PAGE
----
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Iron sulfate versus manganese phosphate (blackening) information needed
I was planning a manganese phosphate (parkerized) coating for some machined parts. I have a large tank that I use.
To clean the metal beforehand I soaked it in sulfuric acid. I left them in too long, and to my surprise they came out black/grey, similar to parkerized. I have since learned that I inadvertently made an iron sulfate coating.
My question is, why had I never heard of this before? The finish was incredibly easy-- no heat, and only one ingredient-- and to my eye, seems comparable to manganese phosphate in color and durability.
Is there any reason to use manganese phosphate instead? Why is iron sulfate not more widely used?
I appreciate any replies.
- Fairfield, Virginia
First of two simultaneous responses -- 2006
Are you sure that you formed iron sulfate? Both the ferrous and ferric forms of this compound are soluble in water; my guess is that if you formed any in the pickling tank, it would have been removed in the rinse tank. Maybe you formed an adherent pickling smut instead?
Ferrous and ferric sulfates have health hazards associated with them that would probably make them less desirable than phosphate coating. You might want to google "ferrous sulfate msds" and "ferric sulfate msds".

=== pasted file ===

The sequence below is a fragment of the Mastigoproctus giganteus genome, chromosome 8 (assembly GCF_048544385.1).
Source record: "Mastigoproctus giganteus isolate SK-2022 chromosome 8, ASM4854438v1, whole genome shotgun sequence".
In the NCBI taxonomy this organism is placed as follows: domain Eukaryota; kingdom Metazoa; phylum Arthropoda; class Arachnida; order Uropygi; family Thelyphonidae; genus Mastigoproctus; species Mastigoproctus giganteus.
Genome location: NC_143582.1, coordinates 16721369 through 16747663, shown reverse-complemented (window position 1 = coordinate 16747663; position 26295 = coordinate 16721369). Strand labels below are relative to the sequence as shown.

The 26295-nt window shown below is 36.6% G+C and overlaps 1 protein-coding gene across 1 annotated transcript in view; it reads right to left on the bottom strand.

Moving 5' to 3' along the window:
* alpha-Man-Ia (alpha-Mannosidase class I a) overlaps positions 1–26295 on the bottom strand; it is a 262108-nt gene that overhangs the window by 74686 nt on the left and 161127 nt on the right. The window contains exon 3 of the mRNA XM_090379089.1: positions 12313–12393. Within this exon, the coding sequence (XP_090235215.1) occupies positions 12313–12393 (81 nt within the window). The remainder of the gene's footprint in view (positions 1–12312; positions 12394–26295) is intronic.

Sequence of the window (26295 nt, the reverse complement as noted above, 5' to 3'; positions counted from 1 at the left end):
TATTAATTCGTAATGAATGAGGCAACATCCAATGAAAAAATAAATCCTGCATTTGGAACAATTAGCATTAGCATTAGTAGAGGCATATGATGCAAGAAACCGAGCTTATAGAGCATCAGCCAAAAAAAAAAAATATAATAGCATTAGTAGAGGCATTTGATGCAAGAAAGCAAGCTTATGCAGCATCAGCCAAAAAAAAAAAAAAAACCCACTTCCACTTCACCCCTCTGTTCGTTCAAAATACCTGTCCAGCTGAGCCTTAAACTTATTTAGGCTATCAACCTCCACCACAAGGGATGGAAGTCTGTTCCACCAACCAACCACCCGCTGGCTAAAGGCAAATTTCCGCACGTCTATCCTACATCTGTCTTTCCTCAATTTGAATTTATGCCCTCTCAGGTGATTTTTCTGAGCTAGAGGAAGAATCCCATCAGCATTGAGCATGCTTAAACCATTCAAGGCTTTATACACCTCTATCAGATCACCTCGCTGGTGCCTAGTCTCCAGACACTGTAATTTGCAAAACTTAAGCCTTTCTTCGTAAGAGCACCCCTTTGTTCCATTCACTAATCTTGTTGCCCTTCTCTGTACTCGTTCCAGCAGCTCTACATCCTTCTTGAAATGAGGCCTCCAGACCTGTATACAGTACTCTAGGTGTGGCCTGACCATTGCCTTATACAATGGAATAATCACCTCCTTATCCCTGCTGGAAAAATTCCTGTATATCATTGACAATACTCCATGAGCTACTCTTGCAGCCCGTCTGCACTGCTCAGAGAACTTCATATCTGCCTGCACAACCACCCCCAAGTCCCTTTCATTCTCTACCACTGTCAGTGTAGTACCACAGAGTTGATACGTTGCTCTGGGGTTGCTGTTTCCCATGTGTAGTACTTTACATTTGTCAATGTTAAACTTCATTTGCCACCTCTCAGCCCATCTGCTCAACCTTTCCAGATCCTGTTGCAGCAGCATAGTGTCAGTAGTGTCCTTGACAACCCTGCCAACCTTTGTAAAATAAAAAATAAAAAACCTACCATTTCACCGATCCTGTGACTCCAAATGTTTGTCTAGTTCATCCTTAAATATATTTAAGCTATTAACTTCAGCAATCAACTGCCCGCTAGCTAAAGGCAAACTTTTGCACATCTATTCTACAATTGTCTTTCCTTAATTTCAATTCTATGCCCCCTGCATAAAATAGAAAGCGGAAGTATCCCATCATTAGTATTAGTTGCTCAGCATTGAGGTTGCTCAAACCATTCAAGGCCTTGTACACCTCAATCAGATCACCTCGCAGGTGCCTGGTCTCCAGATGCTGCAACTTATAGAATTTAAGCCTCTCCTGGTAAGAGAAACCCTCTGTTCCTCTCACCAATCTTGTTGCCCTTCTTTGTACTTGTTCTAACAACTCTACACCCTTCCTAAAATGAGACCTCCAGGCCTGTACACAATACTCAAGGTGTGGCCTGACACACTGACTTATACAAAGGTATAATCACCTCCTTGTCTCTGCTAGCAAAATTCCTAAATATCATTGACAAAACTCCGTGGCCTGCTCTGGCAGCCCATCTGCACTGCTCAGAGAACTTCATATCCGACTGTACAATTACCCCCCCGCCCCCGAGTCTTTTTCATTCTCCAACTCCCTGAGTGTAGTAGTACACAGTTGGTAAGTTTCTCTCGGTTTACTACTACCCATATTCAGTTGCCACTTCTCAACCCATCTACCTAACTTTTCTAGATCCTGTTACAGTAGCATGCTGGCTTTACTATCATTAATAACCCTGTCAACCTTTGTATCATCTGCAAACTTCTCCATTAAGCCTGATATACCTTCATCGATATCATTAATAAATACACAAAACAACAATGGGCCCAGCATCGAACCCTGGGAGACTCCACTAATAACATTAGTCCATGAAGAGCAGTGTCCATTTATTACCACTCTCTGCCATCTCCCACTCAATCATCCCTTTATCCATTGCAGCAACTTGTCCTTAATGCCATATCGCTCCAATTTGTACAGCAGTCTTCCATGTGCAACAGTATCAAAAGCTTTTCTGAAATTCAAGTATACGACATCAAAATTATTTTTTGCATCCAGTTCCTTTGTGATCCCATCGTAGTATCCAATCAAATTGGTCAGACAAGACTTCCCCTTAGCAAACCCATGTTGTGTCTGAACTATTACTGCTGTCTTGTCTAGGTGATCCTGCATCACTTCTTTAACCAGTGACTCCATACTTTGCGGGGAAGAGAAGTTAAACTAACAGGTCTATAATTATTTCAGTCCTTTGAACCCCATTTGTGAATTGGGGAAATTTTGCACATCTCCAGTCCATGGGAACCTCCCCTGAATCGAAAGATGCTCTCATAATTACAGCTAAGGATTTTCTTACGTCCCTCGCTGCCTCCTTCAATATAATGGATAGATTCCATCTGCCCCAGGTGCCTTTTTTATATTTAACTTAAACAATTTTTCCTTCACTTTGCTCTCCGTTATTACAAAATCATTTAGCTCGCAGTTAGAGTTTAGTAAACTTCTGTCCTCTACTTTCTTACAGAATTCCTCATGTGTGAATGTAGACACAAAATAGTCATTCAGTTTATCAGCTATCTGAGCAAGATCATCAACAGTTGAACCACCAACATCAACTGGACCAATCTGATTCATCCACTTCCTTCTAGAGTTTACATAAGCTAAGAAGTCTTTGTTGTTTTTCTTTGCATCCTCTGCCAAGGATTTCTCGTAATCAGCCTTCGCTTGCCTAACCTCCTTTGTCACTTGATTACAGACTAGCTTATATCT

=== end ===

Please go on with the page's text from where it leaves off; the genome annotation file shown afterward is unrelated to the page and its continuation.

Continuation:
Also, you might want to consider the reason you're phosphating. Is it strictly for color? Or are you looking for an adherent surface with enough porosity to act as a carrier for oil, wax, etc.; or as a base for paint?
- St Louis, Missouri
Second of two simultaneous responses -- 2006
Perhaps, overpickling dissolved the ferritic matrix and left a
"black smudge of carbonaceous, insoluble material...particularly undesirable when close inspection must follow." --
"The Making, Shaping and Treating of Steel"
[affil. link to book
on Amazon], (9th Edn., p. 803, (1971)).
Iron sulfate is a useful coating only in concentrated sulfuric acid, which allows carbon steel to be used for 96-98% sulfuric acid storage tanks and low velocity piping (< 3 ft/sec). Unfortunately, the iron sulfate is only weakly adherent to the steel surface and, in more dilute solutions, dissolves and promotes corrosion.
- Goleta, California
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